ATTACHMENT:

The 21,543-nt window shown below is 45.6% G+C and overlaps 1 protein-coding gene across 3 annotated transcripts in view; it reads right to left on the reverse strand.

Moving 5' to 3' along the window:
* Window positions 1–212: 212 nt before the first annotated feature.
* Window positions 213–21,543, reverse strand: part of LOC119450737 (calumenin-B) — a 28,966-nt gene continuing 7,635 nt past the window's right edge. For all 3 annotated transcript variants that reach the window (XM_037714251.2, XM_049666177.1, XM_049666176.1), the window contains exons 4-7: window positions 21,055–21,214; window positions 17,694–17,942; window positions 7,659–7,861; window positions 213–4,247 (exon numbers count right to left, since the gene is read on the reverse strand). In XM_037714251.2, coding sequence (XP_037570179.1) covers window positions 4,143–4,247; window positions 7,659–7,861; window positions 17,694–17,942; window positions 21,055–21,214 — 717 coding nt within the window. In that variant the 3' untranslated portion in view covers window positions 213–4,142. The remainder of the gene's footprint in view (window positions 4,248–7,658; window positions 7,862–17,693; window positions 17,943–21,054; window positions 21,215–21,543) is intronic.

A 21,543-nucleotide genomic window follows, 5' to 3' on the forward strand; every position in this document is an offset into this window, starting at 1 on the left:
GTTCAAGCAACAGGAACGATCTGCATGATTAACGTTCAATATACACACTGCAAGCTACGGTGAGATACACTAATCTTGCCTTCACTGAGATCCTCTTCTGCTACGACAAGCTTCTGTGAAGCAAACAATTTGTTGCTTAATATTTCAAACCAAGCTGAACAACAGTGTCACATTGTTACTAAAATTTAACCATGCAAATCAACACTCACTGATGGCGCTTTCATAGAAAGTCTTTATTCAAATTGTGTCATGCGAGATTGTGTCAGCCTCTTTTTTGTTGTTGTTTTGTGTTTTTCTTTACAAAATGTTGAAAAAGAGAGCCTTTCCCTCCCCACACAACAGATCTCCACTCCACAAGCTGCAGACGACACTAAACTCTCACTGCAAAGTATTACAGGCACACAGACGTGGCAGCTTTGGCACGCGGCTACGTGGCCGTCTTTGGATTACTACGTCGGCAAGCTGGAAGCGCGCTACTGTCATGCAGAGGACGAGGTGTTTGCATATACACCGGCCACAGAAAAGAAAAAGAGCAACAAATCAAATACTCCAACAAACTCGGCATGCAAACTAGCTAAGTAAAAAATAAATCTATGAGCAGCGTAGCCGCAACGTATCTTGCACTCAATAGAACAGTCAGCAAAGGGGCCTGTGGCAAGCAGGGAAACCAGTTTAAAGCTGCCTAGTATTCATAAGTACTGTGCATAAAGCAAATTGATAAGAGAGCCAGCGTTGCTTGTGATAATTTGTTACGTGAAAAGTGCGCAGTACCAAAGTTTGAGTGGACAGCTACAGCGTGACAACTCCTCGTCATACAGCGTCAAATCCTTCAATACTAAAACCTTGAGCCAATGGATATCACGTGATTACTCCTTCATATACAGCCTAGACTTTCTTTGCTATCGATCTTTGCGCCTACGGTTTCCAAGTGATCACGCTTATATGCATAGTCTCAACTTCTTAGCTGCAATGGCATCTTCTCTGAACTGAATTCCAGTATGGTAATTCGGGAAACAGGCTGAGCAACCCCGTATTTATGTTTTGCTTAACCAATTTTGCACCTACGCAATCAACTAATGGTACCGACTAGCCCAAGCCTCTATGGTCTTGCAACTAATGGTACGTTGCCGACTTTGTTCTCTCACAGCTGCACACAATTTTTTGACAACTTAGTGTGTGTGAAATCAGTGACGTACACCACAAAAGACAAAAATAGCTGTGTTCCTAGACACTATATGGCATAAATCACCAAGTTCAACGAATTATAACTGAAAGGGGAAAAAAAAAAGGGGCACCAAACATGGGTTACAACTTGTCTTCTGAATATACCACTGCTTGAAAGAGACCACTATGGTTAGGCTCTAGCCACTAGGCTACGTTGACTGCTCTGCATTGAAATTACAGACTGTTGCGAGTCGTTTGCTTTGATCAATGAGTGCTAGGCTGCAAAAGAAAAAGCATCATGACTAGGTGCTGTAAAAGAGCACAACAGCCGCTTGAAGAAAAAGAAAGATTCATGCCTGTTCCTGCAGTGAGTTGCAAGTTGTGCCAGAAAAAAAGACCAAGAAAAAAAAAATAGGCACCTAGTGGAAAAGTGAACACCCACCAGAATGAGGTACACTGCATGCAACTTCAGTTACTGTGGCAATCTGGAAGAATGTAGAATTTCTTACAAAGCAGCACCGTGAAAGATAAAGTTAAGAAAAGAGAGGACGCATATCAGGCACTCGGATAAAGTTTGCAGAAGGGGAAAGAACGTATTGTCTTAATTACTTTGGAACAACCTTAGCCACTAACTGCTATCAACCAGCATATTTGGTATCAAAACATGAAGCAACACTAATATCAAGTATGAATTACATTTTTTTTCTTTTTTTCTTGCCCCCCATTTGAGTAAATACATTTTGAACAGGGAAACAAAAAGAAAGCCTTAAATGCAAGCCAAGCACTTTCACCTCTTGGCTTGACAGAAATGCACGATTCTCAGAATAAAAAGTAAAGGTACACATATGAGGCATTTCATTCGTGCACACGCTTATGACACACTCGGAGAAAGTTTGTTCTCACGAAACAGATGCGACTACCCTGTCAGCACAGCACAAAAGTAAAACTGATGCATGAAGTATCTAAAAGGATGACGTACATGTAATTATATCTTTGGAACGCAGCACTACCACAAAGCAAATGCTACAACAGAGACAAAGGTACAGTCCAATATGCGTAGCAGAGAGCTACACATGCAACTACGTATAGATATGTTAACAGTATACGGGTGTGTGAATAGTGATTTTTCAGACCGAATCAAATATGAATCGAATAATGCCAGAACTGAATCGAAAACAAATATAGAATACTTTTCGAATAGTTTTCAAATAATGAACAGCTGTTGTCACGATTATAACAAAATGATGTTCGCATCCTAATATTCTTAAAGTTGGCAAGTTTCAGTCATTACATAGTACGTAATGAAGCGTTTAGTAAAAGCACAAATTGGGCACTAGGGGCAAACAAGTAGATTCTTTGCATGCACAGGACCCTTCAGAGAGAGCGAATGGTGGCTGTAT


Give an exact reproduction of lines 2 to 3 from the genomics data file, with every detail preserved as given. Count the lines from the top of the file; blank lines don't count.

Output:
Moving 5' to 3' along the window:
* Window positions 1–212: 212 nt before the first annotated feature.